Begin by constructing any triangle and its orthocenter and circumcenter, using the construction details above. Then construct a segment connecting the orthocenter and circumcenter; find the midpoint of the segment. Construct a circle using the midpoint of the orthocenter and circumcenter as the center and any point related to the aforementioned constructions as points on the circle; the nine point circle is formed. 

This tool gives a line segment that has been divided into three equal parts. 
Begin by constructing a line segment AB. Find the midpoint of the line segment AB and label is C. Construct the circle BC with point B as the center and C as a point on the circle. Extend the line segment AB to a line and mark its intersection point on the circle BC as D. Line segments AC, CB, and BD are now of equal lengths. 

A triangle with all sides equal to the same length 
Begin with any line segment AB, then construct a circle with A as the center and B as a point on the circle. Construct another circle with B as the center and A as a point on the circle. Choose one of the points where the two circles intersect to be the third vertex of the equilateral triangle; and connect the vertices. 

A quadrilateral with four equal sides. 
Begin with a line segment AB. Then, construct a perpendicular line to the line segment AB passing through point A; construct another perpendicular line to the line segment AB passing through the point B. Next, construct a circle with center A and passing through the point B. Construct another circle with center B and passing through the point A. The perpendicular lines will intersect with the circles on opposite sides of the line segment. Connect one pair of the intersection points with a line segment and you will have a square. 

A triangle with two sides that are equal in length 
Begin with a line segment AB. Then find the midpoint of AB and construct a perpendicular line, through the midpoint. Create another line, CD, that will be used as the altitude of our isosceles triangle. Construct a circle with center on the midpoint of AB and using CD as the radius. The circle and perpendicular line will intersect in two places, choose one for the third vertex of the triangle. Connect the vertices and you will have an isosceles triangle.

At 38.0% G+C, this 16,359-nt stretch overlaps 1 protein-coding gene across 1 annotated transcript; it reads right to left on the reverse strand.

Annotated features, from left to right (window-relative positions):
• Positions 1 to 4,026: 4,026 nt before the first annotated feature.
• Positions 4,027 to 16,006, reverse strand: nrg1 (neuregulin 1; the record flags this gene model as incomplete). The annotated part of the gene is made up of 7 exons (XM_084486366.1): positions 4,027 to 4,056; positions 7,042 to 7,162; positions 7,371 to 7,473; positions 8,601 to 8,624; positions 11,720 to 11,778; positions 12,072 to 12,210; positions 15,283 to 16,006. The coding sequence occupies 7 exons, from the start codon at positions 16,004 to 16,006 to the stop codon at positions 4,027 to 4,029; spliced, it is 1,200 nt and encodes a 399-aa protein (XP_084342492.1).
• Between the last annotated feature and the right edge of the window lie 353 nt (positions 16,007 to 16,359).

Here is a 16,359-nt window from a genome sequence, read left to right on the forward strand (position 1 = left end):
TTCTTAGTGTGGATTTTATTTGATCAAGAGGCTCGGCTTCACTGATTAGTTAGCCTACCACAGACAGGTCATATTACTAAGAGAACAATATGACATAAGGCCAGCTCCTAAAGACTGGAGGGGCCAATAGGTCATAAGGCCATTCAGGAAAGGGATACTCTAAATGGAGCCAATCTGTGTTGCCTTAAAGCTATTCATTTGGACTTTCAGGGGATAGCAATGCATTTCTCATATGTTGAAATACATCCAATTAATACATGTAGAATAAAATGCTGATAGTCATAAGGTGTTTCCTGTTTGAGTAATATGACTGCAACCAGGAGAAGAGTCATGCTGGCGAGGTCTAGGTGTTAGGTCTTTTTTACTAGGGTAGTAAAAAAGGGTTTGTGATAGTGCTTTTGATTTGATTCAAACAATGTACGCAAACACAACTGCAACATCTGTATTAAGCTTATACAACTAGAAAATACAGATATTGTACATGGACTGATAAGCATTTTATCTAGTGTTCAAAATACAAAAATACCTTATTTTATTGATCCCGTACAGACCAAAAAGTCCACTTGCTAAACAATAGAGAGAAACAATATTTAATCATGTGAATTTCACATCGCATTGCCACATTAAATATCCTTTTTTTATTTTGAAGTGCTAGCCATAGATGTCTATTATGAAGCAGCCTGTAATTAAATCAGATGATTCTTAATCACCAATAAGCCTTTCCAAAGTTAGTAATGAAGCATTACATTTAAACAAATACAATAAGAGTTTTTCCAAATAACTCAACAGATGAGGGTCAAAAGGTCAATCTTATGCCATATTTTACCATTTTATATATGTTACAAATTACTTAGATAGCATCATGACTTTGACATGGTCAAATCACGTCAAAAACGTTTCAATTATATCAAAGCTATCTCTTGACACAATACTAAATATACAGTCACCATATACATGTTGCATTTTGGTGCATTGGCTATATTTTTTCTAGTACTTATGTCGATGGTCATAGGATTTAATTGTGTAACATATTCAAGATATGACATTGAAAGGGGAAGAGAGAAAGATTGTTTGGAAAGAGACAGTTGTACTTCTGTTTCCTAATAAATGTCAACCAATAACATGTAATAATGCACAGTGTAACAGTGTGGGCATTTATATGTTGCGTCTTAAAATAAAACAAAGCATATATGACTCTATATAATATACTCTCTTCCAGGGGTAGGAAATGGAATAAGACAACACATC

A triangle with the centroid, orthocenter, incenter, and circumcenter already constructed 
Combine the constructions above for centroid, orthocenter, incenter, and circumcenter. 

A line in which the centroid, orthocenter, and circumcenter’s of a triangle lie on 
Use the construction of the triangle centers and construct a line through the centroid and orthocenter. 

The set of all points equidistant from a given line segment 
Begin by constructing any triangle. Then choose the vertex which will serve as the locus that will subtend one of the sides. Create an arc with the chosen vertex as the middle point. 

A line segment with the proportions of the golden ratio 
Begin with a line segment AB, then find the midpoint of AB. Construct a perpendicular line to AB through the point A. Then, construct a circle with midpoint A passing through the midpoint. Make the point of intersection of the perpendicular line and the circle point C. Construct a circle with center at point C, passing through point A. Create a line segment connecting point C with point B; this line segment will intersect with the circle centered at C and label the intersection point D. Then, construct a circle with center B, passing through the point D; this circle will intersect the line segment AB with the golden ratio. 

A pentagon constructed by a given radius 


A pentagon constructed by a given side 


A six sided polygon with sides of equal length constructed from a given side 


An eight sided polygon with sides of equal length constructed from a given side 

Additional tools:
External Tangent Lines for Two Disjoint Circles
Internal Tangent Lines for Two Disjoint Circles